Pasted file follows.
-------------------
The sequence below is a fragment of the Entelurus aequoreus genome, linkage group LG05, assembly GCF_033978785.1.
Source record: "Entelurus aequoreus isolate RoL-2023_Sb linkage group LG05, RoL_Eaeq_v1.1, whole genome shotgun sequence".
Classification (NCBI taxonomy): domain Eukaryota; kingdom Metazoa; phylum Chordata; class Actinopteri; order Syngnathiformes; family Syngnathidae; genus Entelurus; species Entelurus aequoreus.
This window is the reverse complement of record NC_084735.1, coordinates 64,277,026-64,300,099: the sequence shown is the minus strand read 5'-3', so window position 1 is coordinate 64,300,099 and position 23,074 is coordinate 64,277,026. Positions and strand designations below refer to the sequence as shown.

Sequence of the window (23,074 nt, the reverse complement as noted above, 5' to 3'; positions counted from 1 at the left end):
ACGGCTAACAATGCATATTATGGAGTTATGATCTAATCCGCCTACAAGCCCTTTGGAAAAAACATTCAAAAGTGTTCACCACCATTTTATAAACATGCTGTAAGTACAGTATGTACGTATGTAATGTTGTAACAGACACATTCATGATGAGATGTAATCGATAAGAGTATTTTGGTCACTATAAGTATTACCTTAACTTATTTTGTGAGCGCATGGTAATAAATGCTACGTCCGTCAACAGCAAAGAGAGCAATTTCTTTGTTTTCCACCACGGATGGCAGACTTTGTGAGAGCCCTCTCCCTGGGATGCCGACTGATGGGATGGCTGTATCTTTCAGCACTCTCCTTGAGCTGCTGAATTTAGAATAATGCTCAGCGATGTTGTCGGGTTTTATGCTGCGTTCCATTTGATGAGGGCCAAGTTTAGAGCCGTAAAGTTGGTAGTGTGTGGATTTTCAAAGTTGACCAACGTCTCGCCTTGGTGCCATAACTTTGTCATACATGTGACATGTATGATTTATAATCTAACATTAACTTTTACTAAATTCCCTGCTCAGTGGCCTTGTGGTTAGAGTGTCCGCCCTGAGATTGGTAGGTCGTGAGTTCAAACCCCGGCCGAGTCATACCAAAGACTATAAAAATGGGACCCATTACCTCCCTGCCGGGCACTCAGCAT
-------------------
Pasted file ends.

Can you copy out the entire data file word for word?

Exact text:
The sequence below is a fragment of the Entelurus aequoreus genome, linkage group LG05, assembly GCF_033978785.1.
Source record: "Entelurus aequoreus isolate RoL-2023_Sb linkage group LG05, RoL_Eaeq_v1.1, whole genome shotgun sequence".
Classification (NCBI taxonomy): domain Eukaryota; kingdom Metazoa; phylum Chordata; class Actinopteri; order Syngnathiformes; family Syngnathidae; genus Entelurus; species Entelurus aequoreus.
This window is the reverse complement of record NC_084735.1, coordinates 64,277,026-64,300,099: the sequence shown is the minus strand read 5'-3', so window position 1 is coordinate 64,300,099 and position 23,074 is coordinate 64,277,026. Positions and strand designations below refer to the sequence as shown.

Sequence of the window (23,074 nt, the reverse complement as noted above, 5' to 3'; positions counted from 1 at the left end):
ACGGCTAACAATGCATATTATGGAGTTATGATCTAATCCGCCTACAAGCCCTTTGGAAAAAACATTCAAAAGTGTTCACCACCATTTTATAAACATGCTGTAAGTACAGTATGTACGTATGTAATGTTGTAACAGACACATTCATGATGAGATGTAATCGATAAGAGTATTTTGGTCACTATAAGTATTACCTTAACTTATTTTGTGAGCGCATGGTAATAAATGCTACGTCCGTCAACAGCAAAGAGAGCAATTTCTTTGTTTTCCACCACGGATGGCAGACTTTGTGAGAGCCCTCTCCCTGGGATGCCGACTGATGGGATGGCTGTATCTTTCAGCACTCTCCTTGAGCTGCTGAATTTAGAATAATGCTCAGCGATGTTGTCGGGTTTTATGCTGCGTTCCATTTGATGAGGGCCAAGTTTAGAGCCGTAAAGTTGGTAGTGTGTGGATTTTCAAAGTTGACCAACGTCTCGCCTTGGTGCCATAACTTTGTCATACATGTGACATGTATGATTTATAATCTAACATTAACTTTTACTAAATTCCCTGCTCAGTGGCCTTGTGGTTAGAGTGTCCGCCCTGAGATTGGTAGGTCGTGAGTTCAAACCCCGGCCGAGTCATACCAAAGACTATAAAAATGGGACCCATTACCTCCCTGCCGGGCACTCAGCAT